Armed Forces (Special Powers) Act, 1958

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The men in uniform are required to be equipped with suitable powers to assist the civil administration in areas notified as disturbed or dangerous. The presentation attempts to highlight diverse issues about the competence of the government and constitutionality of the provisions in this regard.

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Armed Forces (Special Powers) Act, 1958

  1. 1. A Presentation on Armed Forces (Special Powers) Act, 1958
  2. 2. PRESENTATION BY MAJ. GEN. NILENDRA KUMAR DIRECTOR AMITY LAW SCHOOL, NOIDA ON FEBRUARY, 2012
  3. 3. Is there any alternative to Armed Forces (Special Powers) Act, 1958
  4. 4. India attained its independence essentially by peaceful means and non violence
  5. 5. It propagated Panch Sheel and the doctrine of peaceful co-existence.
  6. 6. The Indian Constitution is basically federal in Form
  7. 7. However, the same did not eliminate unrest, hatred violence and threat to the sovereignty of the country.
  8. 8. RELEVANT CONSTITUTIONAL PROVISIONS
  9. 9. However, not to be forgotten Article 52 - There shall be a President of India. 53(2) – The Supreme Command of the Defence Forces of the Union shall be vested in the President and the exercise thereof shall be regulated by law.
  10. 10. EMERGENCY PROVISIONS Article 355. Duty of the Union. It shall be the duty of the Union to protect every State against external aggression and internal disturbance and to ensure that the Government of every State is carried on in accordance with the provisions of this Constitution.
  11. 11. Article 352 relates to the power of the President to make a proclamation of emergency if he is satisfied that the security of India is threatened by war or external aggression.
  12. 12. SUBJECT MATTER OF LAWS MADE BY PARLIAMENT AND BY THE STATE LEGISLATURES
  13. 13. Authority over use of the armed forces
  14. 14. DIVISION OF RESPONSIBILITY Seventh Schedule List 1– Union List 1. Defence of India and every part thereof including preparation for defence and all such acts as may be conducive in times of war to its prosecution and after its termination to effective demobilisation. 2. Naval, military and air forces, any other armed forces of the Union.
  15. 15. 2A. Deployment of any armed force of the Union or any other force subject to the control of the Union or any contingent or unit thereof in any State in aid of the civil power; powers, jurisdiction, privileges and liabilities of the members of such forces while on such deployment.
  16. 16. List II – State List 1. Public order (but not including [the use of any naval, military or air force or any other armed force of the Union or of any contingent or unit thereof] in aid of the civil power).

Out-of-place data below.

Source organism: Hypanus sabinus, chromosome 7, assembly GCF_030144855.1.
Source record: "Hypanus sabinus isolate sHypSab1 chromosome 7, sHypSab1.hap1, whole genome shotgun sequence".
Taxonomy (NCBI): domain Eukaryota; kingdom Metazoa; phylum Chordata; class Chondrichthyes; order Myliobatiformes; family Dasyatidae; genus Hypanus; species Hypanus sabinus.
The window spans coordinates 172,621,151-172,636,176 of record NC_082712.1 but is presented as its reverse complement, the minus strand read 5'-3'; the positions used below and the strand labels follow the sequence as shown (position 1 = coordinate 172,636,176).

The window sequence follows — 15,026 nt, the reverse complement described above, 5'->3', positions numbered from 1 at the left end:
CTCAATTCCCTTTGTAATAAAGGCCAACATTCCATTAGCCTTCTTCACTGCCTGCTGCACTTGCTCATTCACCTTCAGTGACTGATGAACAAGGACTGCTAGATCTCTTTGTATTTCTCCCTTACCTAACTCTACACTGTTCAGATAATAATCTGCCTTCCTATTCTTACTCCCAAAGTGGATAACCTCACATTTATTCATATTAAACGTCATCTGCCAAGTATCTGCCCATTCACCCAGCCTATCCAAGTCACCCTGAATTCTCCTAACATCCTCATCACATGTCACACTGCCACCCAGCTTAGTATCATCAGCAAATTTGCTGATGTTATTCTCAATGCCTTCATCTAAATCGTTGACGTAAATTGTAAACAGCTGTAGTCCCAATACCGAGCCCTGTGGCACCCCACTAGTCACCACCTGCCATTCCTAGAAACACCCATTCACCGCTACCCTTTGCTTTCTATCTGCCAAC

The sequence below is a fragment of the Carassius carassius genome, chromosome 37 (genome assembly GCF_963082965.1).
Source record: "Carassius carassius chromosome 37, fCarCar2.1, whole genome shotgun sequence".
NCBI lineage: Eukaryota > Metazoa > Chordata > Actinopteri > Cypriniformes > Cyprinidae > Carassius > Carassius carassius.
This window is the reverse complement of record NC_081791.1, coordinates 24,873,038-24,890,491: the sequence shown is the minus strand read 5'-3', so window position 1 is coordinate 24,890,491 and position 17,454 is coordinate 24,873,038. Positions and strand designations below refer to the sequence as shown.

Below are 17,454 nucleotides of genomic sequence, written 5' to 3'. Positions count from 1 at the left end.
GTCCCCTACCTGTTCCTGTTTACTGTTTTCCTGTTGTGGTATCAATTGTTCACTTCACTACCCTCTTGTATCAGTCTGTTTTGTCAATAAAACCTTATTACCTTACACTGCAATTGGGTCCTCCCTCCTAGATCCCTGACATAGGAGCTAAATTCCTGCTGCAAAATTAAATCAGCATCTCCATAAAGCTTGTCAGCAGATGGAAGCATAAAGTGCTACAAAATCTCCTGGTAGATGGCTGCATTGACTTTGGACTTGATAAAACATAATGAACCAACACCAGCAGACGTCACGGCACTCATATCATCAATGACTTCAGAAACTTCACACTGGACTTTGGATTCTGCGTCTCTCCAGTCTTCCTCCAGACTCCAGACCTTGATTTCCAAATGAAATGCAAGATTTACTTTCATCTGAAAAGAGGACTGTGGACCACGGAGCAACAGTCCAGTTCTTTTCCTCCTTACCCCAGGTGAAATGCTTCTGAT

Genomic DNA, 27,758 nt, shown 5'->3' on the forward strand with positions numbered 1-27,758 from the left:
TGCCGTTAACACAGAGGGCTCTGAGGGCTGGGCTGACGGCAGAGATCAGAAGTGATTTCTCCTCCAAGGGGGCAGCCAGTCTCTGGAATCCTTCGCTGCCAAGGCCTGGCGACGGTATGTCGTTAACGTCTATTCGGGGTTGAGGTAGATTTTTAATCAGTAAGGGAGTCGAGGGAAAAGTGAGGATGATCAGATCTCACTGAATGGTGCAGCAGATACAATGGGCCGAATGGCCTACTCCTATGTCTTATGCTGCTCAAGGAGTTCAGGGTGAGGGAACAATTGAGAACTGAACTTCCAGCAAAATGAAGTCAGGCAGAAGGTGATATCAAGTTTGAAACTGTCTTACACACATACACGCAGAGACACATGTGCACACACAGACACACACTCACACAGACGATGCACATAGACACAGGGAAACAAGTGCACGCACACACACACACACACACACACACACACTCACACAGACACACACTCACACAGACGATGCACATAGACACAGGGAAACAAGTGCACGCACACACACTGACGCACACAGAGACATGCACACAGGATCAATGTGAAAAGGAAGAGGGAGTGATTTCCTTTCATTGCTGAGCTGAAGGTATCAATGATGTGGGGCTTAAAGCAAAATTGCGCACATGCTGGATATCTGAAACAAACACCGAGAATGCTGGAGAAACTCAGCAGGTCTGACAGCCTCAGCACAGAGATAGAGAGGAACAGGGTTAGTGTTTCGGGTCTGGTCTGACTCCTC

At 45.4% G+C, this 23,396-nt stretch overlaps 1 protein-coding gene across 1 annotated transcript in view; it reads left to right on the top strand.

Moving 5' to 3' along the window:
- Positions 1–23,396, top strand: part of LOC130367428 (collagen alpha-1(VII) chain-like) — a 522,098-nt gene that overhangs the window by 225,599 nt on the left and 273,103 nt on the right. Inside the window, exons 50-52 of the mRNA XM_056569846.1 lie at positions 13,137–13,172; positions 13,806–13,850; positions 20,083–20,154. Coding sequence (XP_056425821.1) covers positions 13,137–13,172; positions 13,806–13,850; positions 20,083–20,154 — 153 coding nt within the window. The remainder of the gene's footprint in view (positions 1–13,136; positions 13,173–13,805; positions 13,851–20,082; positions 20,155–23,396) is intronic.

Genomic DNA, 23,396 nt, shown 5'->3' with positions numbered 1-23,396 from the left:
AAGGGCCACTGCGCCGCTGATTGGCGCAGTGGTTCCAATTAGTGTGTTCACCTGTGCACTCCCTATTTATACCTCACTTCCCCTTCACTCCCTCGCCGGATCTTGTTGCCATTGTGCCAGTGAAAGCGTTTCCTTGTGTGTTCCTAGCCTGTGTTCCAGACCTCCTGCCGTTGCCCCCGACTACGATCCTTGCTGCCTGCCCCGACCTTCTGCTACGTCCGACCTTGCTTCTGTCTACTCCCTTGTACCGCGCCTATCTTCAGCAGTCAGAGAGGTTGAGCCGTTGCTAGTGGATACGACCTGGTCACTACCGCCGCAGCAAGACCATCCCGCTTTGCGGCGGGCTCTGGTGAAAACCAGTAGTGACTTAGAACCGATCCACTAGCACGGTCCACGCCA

17. 17. 2. Police (including railway and village police) subject to the provision of Entry 2-A of List I.
  18. 18. Thus it would be significant to note the duty of the Union in the matters of national security and the clear cut demarcation in the powers of the Parliament and State Legislatures in this regard.
  19. 19. Having regard to the pluralistic nature of Indian polity; multiplicity of religions & languages, ethnic divisions and lack of accommodation in political thoughts, economic disparities and geographical imbalances may at times give rise to unresolved aspirations. Further, the State may fail to bring about peaceful and orderly settlement amongst the society.
  20. 20. A failure of the State administration to maintain law and order may develop into a situation, being ‘disturbed’ and ‘dangerous’, where the police and other agencies available are not able to control the extraordinary situation.
  21. 21. The ultimate force available with the Union is its armed force. Hence, deployment of the armed forces of the Union is the final choice.
  22. 22. LEGAL DIFFICULTIES 1. The armed forces personnel have no statutory authority to be deployed or to act within the country against own citizens. 2. A State Government has no authority to directly summon and deploy the military which is under the executive domain of the Union.
  23. 23. 3. Military personnel need to be suitably protected for actions taken by them in discharge of official duties.
  24. 24. Hence, the need for the AFSPA
  25. 25. Main purpose of AFSPA 1. Declaration about disturbed and dangerous situation when, by whom and how. 2. Powers to NCOs and above. 3. Duty of the Armed Forces. 4. Protection given to them.
  26. 26. SECTION 3 Powers to declare areas to be disturbed areas – If, in relation to any state or Union Territory to which this act extends, the Governor of that State or the administrator of that Union Territory or the Central Government, in either case, if of the opinion that the whole or any part of such State of Union territory, as the case may be, is in such a disturbed or dangerous condition that
  27. 27. the use of armed forces in aid of the civil power is necessary, the Governor of that State or the Administrator of that Union Territory or the Central Government, as the case may be , may by notification in the Official Gazette,declare the whole or such part of such State or Union territory to be a disturbed area.
  28. 28. SECTION 4 Special Powers of the armed forces – Any commissioned officer, warrant officer, non-commissioned officer or any other person of equivalent rank in The armed forces may, in a disturbed area.